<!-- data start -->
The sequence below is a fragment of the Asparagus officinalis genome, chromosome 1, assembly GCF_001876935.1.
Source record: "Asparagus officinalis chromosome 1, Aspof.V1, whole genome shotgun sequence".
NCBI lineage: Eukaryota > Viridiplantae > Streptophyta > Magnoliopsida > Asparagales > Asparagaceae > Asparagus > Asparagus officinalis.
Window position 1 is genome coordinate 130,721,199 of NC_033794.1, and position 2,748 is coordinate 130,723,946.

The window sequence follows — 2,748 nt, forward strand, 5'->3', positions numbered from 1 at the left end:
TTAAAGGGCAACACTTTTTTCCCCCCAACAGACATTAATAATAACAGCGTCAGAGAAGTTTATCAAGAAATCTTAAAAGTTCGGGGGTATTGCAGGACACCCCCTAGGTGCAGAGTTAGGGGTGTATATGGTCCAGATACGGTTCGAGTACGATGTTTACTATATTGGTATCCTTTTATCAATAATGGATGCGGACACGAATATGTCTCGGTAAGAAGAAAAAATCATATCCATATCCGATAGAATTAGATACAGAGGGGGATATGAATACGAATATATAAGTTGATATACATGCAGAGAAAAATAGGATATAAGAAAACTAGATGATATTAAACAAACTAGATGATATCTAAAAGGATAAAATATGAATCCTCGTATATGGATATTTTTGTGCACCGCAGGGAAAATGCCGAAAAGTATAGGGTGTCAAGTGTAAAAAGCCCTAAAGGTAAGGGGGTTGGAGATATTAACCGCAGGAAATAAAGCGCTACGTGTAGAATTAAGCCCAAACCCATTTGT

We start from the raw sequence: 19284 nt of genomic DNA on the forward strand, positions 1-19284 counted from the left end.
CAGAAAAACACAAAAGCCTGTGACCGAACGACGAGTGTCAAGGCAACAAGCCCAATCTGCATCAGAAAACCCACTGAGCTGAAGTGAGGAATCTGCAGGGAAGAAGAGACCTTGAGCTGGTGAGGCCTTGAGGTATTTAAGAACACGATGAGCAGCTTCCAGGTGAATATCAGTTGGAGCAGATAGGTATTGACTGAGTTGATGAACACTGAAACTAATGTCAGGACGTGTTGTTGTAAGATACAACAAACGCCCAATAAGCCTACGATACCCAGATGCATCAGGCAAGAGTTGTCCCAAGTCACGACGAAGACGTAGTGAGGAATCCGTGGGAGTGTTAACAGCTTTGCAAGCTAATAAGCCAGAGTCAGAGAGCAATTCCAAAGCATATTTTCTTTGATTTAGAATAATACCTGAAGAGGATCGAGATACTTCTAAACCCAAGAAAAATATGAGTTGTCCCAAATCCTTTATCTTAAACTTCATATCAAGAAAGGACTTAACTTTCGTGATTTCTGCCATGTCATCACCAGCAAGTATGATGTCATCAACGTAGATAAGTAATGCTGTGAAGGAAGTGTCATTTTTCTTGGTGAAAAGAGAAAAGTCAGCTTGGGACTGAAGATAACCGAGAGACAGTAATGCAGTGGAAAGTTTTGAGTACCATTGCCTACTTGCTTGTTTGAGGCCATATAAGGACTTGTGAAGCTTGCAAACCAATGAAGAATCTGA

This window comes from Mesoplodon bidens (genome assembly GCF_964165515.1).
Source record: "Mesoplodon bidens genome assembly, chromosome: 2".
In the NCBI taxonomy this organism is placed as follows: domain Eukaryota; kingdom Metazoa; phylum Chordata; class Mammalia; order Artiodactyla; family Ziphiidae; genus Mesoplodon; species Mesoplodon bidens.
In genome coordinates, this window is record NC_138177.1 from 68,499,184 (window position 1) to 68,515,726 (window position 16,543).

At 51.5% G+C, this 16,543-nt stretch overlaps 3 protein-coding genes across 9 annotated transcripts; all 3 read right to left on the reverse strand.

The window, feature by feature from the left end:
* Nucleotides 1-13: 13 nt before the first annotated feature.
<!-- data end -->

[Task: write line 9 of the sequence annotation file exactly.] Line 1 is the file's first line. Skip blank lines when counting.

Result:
This window comes from Mesoplodon bidens (genome assembly GCF_964165515.1).